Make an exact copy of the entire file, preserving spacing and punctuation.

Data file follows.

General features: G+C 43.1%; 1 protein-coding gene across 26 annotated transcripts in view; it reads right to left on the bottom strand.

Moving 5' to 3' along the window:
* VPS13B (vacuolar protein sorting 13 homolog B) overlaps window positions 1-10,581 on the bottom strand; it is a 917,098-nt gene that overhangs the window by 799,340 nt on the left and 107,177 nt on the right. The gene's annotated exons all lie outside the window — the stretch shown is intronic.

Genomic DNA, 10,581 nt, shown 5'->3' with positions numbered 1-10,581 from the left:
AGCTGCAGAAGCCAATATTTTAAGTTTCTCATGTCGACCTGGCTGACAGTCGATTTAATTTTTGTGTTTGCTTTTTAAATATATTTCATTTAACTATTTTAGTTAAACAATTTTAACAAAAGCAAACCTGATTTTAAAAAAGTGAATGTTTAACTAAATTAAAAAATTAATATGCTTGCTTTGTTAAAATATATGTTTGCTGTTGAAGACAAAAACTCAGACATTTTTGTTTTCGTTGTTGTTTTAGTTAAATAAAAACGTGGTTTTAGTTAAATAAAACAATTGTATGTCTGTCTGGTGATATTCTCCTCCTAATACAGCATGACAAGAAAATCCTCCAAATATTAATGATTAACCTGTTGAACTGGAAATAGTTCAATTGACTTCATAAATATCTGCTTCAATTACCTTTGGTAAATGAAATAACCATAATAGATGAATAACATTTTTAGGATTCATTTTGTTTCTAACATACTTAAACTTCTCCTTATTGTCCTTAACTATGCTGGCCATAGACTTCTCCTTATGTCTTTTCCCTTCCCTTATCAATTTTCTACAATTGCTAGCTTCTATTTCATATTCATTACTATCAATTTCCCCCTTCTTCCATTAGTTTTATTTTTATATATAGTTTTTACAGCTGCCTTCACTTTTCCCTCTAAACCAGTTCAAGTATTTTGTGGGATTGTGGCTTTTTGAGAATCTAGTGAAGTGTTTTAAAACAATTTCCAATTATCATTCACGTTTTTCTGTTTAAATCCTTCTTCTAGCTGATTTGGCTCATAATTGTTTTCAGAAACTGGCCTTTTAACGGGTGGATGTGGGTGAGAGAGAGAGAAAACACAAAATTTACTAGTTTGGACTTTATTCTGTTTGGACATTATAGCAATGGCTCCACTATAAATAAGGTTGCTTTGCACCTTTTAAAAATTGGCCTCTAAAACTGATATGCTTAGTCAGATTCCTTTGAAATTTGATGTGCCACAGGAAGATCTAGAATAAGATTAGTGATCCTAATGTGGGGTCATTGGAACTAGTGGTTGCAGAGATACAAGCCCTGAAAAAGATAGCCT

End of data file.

General features: G+C 43.1%; 1 protein-coding gene across 26 annotated transcripts in view; it reads right to left on the bottom strand.

Moving 5' to 3' along the window:
* VPS13B (vacuolar protein sorting 13 homolog B) overlaps window positions 1-10,581 on the bottom strand; it is a 917,098-nt gene that overhangs the window by 799,340 nt on the left and 107,177 nt on the right. The gene's annotated exons all lie outside the window — the stretch shown is intronic.

Genomic DNA, 10,581 nt, shown 5'->3' with positions numbered 1-10,581 from the left:
AGCTGCAGAAGCCAATATTTTAAGTTTCTCATGTCGACCTGGCTGACAGTCGATTTAATTTTTGTGTTTGCTTTTTAAATATATTTCATTTAACTATTTTAGTTAAACAATTTTAACAAAAGCAAACCTGATTTTAAAAAAGTGAATGTTTAACTAAATTAAAAAATTAATATGCTTGCTTTGTTAAAATATATGTTTGCTGTTGAAGACAAAAACTCAGACATTTTTGTTTTCGTTGTTGTTTTAGTTAAATAAAAACGTGGTTTTAGTTAAATAAAACAATTGTATGTCTGTCTGGTGATATTCTCCTCCTAATACAGCATGACAAGAAAATCCTCCAAATATTAATGATTAACCTGTTGAACTGGAAATAGTTCAATTGACTTCATAAATATCTGCTTCAATTACCTTTGGTAAATGAAATAACCATAATAGATGAATAACATTTTTAGGATTCATTTTGTTTCTAACATACTTAAACTTCTCCTTATTGTCCTTAACTATGCTGGCCATAGACTTCTCCTTATGTCTTTTCCCTTCCCTTATCAATTTTCTACAATTGCTAGCTTCTATTTCATATTCATTACTATCAATTTCCCCCTTCTTCCATTAGTTTTATTTTTATATATAGTTTTTACAGCTGCCTTCACTTTTCCCTCTAAACCAGTTCAAGTATTTTGTGGGATTGTGGCTTTTTGAGAATCTAGTGAAGTGTTTTAAAACAATTTCCAATTATCATTCACGTTTTTCTGTTTAAATCCTTCTTCTAGCTGATTTGGCTCATAATTGTTTTCAGAAACTGGCCTTTTAACGGGTGGATGTGGGTGAGAGAGAGAGAAAACACAAAATTTACTAGTTTGGACTTTATTCTGTTTGGACATTATAGCAATGGCTCCACTATAAATAAGGTTGCTTTGCACCTTTTAAAAATTGGCCTCTAAAACTGATATGCTTAGTCAGATTCCTTTGAAATTTGATGTGCCACAGGAAGATCTAGAATAAGATTAGTGATCCTAATGTGGGGTCATTGGAACTAGTGGTTGCAGAGATACAAGCCCTGAAAAAGATAGCCT